In later years he stopped giving formal teachings.  When requested for spontaneous teachings he would respond with humour.  At a birthday celebration someone once asked, ‘Give us a teaching on loving kindness and compassion Rinpoche.’  And – pat came the response – ‘Well, you have made this cake for me. This is loving kindness.  Now I am sharing it with you. This is compassion!’  But he went on to talk about Rokpa, Samye Ling’s therapeutic work which was established in the 1990’s based on his research and experience and the needs of others. Now there are several Rokpa centres across the UK and Europe.


On another occasion, in the middle of a quite serious discussion, Rinpoche started squirming and chuckling and he bent and reached under the table.  ‘I’m being tickled,’ he laughed as a couple of tinies crawled out.  I remember the warmth with which he received and touched all the children that his students brought to him.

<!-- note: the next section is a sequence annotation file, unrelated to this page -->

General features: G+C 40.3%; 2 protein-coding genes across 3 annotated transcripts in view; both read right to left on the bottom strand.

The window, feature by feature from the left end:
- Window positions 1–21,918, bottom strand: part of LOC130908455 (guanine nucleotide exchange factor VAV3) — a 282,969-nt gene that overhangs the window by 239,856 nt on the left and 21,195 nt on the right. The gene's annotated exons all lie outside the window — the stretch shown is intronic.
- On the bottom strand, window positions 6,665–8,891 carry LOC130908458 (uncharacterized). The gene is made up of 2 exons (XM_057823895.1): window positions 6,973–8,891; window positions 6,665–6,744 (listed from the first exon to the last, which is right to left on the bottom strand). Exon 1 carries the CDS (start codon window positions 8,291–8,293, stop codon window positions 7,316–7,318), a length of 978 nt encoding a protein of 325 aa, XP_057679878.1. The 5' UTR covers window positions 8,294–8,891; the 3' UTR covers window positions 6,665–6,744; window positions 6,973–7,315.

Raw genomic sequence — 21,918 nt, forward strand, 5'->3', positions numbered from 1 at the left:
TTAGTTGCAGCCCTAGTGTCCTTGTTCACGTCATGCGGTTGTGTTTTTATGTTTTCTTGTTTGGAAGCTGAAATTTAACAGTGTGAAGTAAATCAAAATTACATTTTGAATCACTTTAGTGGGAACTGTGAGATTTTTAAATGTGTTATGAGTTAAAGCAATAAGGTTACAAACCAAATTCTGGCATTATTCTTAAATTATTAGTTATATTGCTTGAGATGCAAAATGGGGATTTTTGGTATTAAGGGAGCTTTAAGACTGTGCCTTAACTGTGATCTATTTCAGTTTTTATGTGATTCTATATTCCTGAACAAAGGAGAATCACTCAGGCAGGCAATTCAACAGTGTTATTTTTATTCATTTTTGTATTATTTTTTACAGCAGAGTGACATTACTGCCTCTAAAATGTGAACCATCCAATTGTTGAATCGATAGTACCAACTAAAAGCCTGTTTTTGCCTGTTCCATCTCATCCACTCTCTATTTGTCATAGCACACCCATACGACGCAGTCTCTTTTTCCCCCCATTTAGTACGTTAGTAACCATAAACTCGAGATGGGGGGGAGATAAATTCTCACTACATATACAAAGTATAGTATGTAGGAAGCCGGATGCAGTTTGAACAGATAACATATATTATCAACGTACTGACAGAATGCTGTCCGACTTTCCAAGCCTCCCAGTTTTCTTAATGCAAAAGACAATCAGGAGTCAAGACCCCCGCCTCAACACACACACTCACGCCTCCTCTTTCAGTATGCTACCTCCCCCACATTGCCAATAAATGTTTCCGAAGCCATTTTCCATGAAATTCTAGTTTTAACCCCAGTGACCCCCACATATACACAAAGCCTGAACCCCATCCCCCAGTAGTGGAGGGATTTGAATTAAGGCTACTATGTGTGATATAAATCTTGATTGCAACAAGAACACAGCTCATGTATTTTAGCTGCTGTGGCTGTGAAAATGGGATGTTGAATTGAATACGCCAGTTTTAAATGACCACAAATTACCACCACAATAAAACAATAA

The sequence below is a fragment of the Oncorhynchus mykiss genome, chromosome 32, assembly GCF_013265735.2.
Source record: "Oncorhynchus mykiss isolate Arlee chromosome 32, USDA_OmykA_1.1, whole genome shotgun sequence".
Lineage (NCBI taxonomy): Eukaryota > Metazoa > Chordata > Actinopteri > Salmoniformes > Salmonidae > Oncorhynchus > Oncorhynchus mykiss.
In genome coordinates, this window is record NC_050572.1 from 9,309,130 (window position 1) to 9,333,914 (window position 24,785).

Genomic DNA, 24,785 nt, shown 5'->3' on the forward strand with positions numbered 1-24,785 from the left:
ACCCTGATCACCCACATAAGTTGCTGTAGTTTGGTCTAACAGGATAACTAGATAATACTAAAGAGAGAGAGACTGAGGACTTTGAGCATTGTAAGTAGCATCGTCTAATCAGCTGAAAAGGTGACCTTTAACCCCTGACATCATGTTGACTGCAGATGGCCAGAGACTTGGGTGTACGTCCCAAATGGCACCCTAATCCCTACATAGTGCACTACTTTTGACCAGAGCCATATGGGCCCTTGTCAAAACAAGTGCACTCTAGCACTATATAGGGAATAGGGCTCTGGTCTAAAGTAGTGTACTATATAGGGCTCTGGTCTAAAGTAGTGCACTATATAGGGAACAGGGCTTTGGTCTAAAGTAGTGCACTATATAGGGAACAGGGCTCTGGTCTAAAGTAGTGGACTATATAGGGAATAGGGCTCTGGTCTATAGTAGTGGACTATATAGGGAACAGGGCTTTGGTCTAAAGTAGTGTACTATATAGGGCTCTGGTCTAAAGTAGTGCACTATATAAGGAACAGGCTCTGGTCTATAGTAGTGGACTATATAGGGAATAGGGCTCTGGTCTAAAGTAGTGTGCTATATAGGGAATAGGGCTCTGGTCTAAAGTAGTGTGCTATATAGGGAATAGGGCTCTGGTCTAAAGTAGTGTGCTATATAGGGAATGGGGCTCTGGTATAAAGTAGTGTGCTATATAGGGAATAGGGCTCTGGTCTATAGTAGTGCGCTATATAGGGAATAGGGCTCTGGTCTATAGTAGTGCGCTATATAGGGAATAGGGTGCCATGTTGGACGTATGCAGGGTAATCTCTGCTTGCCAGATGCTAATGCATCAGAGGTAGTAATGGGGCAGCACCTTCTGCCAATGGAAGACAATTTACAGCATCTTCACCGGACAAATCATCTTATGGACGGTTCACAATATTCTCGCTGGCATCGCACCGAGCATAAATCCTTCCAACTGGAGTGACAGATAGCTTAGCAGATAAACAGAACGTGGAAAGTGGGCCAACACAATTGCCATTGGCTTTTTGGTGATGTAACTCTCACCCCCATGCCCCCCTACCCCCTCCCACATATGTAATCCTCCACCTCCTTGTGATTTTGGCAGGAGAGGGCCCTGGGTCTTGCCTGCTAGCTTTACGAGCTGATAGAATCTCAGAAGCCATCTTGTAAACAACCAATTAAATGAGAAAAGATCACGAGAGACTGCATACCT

Dharma, therapy and humanitarian projects – these were the ‘triple gem’ of his life. With a dedicated team he established schools, feeding centres and hospitals in countries across Asia, Africa and Europe. In Tibet he was able to re-establish stupas and temples. One dream he saw fulfilled was the completion of the College for Buddhist studies in Samye Ling, earlier this year.


As his work in Tibet began to take centre-stage he handed over leadership of Samye Ling to his brother Lama Yeshe and began to spend many months of the year there. He had to tread a tightrope with this and courted criticism and suspicion for his co-operation with Chinese authority. But the succour he brought to people was evidence of the great need, spiritual and bodily, that he served.